This is the News in Brief from the United Nations.
Myanmar crimes were worse than we expected, says UN investigator
Graphic details of grave rights violations against Myanmar’s Rohingya community have been heard at the Human Rights Council meeting in Geneva.
Marzuki Darusman, head of the Fact-Finding Mission into the events that led to the exodus of more than 750,000 people from Rakhine state last year, said that it was “hard to fathom the level of brutality of Tatmadaw operations” – a reference to the Myanmar military.
Here he is speaking about an attack on the village of Min Gyi, which is also known as Tula Toli:
“Without notice, Tatmadaw soldiers entered by land, opening fire and burning houses… All the Rohingya houses and structures in Min Gyi were burned to ashes. All its inhabitants fled or were killed. Lists carefully compiled by Rohingya community volunteers in the refugee camps suggest that approximately 750 men, women and children died that day.”
Among the UN mission’s findings, it concludes that the acts of the Tatmadaw and other security forces showed clear “genocidal intent”, which should be judged by an international tribunal.
Its findings were rejected by Myanmar, which questioned the impartiality of the 440-page report.
900,000 people affected by typhoon Mangkhut, say UN aid agencies
Typhoon Mangkhut has claimed 64 lives and affected around 900,000 people in the Philippines where UN aid agencies have sent emergency food aid for some 166,000 families.
The World Food Programme (WFP) announced on Tuesday that it has sent 1,000 metric tons of food for families who’ve become victims of the storm that hit at the weekend.
A landslide in Nengust province killed 33 miners and the death toll is likely to rise further as search and rescue efforts continue, according to the UN Office for Disaster Risk Reduction, UNISDR.
Here’s spokesperson Denis McClean:
“The position of UNISDR is that climate change is the biggest existential threat to the world in terms of the rising number of extreme weather events. We’ve seen over the last 40 years that there has been almost a doubling of extreme weather events – this is due to improved reporting, of course, but it is also undeniably linked to rising temperatures worldwide, rising sea levels and greater populations living in hazard-exposed areas.”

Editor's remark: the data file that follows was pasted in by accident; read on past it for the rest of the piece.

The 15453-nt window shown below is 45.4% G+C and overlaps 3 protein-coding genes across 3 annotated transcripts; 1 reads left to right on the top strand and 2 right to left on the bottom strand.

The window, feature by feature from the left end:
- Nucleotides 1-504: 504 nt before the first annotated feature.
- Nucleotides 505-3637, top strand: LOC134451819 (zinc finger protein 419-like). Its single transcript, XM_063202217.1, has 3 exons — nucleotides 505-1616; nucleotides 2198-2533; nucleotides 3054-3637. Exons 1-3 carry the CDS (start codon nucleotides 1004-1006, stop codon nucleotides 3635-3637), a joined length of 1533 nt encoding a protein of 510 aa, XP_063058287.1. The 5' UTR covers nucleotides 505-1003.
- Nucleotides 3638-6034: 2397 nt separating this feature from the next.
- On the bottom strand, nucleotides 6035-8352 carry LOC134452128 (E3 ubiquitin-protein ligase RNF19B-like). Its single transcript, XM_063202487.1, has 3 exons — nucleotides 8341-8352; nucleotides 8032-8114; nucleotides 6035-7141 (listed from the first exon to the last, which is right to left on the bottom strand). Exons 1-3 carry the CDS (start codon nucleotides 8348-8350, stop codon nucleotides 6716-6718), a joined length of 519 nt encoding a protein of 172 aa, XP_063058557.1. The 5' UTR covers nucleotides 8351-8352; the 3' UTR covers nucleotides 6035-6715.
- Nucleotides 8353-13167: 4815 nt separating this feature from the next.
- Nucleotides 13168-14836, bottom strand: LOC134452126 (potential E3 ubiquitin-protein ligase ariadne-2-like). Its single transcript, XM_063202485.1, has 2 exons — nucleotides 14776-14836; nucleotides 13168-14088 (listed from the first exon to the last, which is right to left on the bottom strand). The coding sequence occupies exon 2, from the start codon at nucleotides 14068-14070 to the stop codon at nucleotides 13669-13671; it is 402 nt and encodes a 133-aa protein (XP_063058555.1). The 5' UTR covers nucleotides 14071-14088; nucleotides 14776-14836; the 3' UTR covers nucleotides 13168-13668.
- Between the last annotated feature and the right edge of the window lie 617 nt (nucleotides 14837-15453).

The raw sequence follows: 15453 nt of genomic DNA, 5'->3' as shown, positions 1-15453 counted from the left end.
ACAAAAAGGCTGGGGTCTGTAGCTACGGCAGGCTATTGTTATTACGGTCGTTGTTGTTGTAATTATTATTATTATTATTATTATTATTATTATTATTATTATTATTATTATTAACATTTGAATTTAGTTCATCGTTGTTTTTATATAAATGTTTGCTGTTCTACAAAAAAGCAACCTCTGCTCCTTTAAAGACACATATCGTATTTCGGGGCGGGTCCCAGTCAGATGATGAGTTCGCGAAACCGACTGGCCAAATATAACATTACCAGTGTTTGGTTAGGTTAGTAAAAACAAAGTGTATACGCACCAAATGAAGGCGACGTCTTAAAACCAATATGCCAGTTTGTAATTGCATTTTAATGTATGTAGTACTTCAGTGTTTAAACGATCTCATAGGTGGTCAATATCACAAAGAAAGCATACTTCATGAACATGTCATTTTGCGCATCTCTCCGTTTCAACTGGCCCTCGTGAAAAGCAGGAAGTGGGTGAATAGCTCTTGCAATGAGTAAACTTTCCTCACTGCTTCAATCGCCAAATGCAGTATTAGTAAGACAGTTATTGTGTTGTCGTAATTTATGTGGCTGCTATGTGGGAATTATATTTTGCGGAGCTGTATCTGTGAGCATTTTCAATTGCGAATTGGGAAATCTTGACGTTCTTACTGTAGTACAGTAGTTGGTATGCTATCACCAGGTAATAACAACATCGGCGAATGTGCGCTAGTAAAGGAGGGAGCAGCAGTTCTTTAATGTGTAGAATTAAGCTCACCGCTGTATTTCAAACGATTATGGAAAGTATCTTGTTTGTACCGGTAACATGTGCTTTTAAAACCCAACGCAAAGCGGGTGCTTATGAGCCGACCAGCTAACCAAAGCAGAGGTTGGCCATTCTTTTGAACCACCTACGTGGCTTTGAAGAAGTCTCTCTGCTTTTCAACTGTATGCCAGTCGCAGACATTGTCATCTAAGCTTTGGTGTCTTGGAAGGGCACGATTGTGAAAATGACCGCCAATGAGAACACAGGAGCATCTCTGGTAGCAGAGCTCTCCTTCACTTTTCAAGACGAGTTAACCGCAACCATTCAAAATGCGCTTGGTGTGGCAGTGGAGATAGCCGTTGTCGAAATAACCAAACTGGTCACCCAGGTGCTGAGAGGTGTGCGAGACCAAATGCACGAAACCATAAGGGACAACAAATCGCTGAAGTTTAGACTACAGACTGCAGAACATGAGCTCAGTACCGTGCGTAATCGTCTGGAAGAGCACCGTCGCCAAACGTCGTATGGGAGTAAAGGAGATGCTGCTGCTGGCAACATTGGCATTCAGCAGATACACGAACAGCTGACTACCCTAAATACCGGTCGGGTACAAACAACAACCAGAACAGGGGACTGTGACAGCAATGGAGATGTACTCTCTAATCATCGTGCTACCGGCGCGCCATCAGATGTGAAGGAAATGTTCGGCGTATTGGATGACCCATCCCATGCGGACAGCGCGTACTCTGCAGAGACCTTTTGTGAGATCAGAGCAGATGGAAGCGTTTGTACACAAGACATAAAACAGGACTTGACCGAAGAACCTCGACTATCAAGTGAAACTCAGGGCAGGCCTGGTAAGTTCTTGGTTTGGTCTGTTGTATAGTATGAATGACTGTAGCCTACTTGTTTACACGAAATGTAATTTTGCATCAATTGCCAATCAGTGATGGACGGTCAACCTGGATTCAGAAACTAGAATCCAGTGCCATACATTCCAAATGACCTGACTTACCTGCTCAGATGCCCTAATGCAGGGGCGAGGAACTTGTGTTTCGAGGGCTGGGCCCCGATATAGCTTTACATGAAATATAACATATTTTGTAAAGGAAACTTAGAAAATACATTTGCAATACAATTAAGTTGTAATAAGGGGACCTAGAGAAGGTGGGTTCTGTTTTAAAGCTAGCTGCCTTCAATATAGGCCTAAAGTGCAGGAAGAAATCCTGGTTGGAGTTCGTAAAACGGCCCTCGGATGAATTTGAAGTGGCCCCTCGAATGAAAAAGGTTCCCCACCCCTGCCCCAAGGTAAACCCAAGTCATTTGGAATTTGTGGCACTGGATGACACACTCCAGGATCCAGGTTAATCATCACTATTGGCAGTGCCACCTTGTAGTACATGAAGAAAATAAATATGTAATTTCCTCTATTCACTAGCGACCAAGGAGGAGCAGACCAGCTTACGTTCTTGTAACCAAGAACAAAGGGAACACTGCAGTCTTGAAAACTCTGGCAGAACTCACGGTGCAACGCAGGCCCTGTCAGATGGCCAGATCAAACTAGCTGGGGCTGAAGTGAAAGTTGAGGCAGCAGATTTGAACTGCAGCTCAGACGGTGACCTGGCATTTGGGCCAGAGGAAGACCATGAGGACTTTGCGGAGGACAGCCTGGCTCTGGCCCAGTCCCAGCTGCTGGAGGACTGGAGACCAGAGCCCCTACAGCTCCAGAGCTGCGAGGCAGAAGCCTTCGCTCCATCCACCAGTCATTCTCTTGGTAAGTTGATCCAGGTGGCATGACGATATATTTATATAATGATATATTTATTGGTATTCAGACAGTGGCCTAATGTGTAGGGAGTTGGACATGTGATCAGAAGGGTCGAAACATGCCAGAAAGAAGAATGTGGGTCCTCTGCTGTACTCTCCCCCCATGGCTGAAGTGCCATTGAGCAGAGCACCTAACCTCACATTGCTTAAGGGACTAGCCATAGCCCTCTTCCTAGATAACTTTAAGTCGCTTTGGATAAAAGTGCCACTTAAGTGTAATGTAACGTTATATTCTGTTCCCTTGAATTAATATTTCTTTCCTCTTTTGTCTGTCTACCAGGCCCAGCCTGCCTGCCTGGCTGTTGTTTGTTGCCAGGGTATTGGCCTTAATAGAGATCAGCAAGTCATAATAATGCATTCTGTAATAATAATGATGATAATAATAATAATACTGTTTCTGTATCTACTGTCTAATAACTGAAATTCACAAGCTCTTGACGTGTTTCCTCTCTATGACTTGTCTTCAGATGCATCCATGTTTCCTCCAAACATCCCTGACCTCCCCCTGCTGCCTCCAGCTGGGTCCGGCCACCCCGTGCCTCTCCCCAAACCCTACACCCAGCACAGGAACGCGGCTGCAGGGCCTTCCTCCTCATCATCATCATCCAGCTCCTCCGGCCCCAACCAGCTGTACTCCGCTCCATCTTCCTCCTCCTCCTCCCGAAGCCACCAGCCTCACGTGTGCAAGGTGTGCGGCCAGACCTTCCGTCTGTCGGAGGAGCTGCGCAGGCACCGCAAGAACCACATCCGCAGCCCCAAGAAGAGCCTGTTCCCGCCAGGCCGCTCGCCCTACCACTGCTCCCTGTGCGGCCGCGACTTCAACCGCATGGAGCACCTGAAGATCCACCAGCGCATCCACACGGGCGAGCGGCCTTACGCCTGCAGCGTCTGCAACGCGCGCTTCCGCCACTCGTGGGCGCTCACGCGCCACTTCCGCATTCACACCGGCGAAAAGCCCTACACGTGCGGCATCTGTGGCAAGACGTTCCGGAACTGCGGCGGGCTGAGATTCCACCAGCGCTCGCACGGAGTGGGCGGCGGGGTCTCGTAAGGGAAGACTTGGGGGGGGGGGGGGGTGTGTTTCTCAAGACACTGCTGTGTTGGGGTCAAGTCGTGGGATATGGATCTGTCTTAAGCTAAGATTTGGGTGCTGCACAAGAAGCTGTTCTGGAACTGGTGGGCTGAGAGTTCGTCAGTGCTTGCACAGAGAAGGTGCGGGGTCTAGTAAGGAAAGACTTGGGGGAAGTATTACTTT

A recent study of 5,000 landslides found that they have caused nearly 56,000 deaths since 2004.
Nearly 700 incidents were linked to construction, illegal mining and hill cutting, Mr. McClean said.
More countries should take in refugees after US decision to cut quota: UNHCR
More countries should consider taking in vulnerable individuals, the UN Refugee Agency (UNHCR) has said, following the announcement that the United States is to reduce its refugee quota.
UNHCR spokesperson William Spindler told journalists in Geneva that there are just 34 so-called resettlement countries.
“We submit resettlement cases on the basis on need. We estimate that about 8 per cent of all refugees in the world are in need of resettlement and the number of countries that come forward with resettlement places has never met those needs… So, we will continue to advocate with Governments around the world to increase their resettlement quotas and also to look for other countries with the resettlement programmes.”
UNHCR’s announcement follows the US decision to reduce the number of refugees it accepts to 30,000 next year, down from 45,000 for 2018.
It is still on track to be the largest refugee host nation for resettlement, UNHCR said.
Daniel Johnson, UN News.